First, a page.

Chemical and Biological Engineering PhD Thesis Defense by Serena Muratcıoğlu







Title: Computational and Experimental Investigation of Ras Homodimer Formation, Ras-effector Interactions and Ras Shuttling

Speaker: Serena Muratcıoğlu

Time: August 03, 2017, 13:00 pm


Place: ENG208

Koç University

Rumeli Feneri Yolu

Sariyer, Istanbul

Thesis Committee Members:

Prof. Özlem Keskin (Advisor, Koc University)

Prof. Attila Gürsoy (Co-advisor, Koc University)

Prof. İ. Halil Kavaklı (Koc University)

Assoc. Prof. Elif Özkırımlı Ölmez (Bogazici University)

Assoc. Prof. Gizem Dinler Doğanay (Istanbul Technical University)

Assist. Prof. Cem Albayrak (Koc University)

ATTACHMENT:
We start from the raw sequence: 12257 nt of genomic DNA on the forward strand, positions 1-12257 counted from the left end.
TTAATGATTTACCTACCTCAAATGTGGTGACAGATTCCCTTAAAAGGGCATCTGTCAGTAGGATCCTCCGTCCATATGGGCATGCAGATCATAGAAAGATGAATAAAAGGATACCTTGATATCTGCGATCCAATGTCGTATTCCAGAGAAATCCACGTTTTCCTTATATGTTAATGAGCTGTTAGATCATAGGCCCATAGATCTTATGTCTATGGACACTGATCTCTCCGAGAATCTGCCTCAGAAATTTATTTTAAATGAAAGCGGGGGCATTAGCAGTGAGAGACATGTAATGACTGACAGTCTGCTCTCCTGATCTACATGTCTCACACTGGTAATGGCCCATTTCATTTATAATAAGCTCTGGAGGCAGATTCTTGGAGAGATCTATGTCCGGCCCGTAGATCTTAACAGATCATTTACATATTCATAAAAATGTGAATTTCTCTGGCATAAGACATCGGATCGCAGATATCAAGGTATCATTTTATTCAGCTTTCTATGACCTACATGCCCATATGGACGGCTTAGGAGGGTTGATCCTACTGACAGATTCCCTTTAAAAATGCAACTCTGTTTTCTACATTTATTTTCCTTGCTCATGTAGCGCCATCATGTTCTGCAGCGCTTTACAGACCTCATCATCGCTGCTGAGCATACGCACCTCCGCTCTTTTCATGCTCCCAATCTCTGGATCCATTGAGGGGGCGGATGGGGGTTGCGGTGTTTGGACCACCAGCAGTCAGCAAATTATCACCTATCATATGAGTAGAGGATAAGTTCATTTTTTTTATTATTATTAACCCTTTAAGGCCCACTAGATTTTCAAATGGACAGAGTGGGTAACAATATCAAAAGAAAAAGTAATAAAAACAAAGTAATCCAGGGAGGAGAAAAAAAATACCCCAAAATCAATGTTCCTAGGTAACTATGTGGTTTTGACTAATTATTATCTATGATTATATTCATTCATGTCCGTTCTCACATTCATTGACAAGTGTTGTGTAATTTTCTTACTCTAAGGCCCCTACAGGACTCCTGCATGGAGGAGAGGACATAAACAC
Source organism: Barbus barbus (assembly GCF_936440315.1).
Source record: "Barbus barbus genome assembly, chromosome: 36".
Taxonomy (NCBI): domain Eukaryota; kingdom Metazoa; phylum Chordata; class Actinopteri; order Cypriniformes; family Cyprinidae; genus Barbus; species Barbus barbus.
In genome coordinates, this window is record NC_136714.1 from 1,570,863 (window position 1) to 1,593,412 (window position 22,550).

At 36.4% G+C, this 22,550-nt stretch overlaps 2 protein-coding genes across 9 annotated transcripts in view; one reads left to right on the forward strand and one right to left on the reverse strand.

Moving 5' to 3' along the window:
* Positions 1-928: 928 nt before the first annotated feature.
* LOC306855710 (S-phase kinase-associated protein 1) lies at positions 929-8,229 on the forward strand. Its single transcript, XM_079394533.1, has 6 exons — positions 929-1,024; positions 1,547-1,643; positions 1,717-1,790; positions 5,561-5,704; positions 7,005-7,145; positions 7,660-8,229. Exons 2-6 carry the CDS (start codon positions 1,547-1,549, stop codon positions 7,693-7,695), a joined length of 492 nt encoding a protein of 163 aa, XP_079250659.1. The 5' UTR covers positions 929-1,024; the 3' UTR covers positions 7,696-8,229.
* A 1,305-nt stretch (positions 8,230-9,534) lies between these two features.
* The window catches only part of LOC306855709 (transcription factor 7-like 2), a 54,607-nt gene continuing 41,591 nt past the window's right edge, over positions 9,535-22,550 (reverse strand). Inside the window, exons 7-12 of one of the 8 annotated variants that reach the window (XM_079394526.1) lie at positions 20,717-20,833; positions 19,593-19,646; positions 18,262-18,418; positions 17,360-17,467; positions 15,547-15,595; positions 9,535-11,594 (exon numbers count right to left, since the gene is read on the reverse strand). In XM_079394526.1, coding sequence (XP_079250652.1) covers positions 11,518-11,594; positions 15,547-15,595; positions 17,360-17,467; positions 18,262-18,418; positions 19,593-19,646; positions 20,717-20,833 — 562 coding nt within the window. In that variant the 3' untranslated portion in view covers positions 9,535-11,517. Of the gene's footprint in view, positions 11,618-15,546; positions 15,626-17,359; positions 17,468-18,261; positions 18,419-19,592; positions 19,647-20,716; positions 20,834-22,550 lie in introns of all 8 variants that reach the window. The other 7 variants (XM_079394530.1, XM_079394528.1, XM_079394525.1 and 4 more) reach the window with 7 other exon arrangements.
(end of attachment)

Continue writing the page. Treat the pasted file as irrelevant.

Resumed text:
Ras proteins recruit and activate effectors, including Raf and PI3K, that transmit receptor-initiated signals. Activation of Ras elicits a wide variety of cellular responses depending on the specific effector that becomes activated. Ras signaling cascades are still not entirely understood. Among the pressing open questions are how the effectors are regulated, and how the cell decides among them under different environments and in distinct cancers. Ras is believed to function as a monomer. Monomeric Ras can bind Raf; however, activation of Raf requires its dimerization. Raf alone does not form a stable dimer. Thus, it was suspected that dimeric Ras may promote dimerization and activation of Raf. How dimerization relates to activation of effectors, however, is still unclear. In this dissertation, I combined experimental and computational approaches to improve the current understanding of the structural basis for Ras dimerization and to investigate the effects of dimerization on effector binding and activation. I predicted two major dimer interfaces by employing a powerful prediction algorithm, PRISM (PRotein Interactions by Structural Matching). The first, highly populated β-sheet dimer interface is at the Switch I and effector binding regions. This interface has to be inhibitory to such effectors. The second helical interface may promote Raf‘s activation. To validate the predictions, I mutated some of the residues at the dimer interfaces and investigate the effects of these mutations on Ras dimerization and signaling. The results indicate that K101D/R102E double mutation on the helical interface interferes with Ras dimerization, but does not affect signaling significantly. On the other hand, R41E/K42D double mutation on the beta interface attenuates MAPK signaling, most probably due to the significant decrease in Ras-Raf interaction. To signal, Ras isoforms must be enriched at the plasma membrane (PM). It was suggested that phosphodiesterase-δ (PDEδ) can bind and shuttle some farnesylated Ras isoforms to the PM – but not all. To study Ras/PDEδ interactions, I modeled and simulated the K-Ras4B/PDEδ and N-Ras or K-Ras4A HVR/PDEδ complexes. Earlier data suggested that PDEδ extracts K-Ras4B and N-Ras from the PM; but surprisingly not K-Ras4A. Our results suggest that PDEδ can bind to farnesylated K-Ras4A and N-Ras like K-Ras4B – albeit not as strongly. This weaker binding, coupled with stronger anchoring of K-Ras4A in the membrane, can explain the observation of why PDEδ is unable to effectively extract K-Ras4A.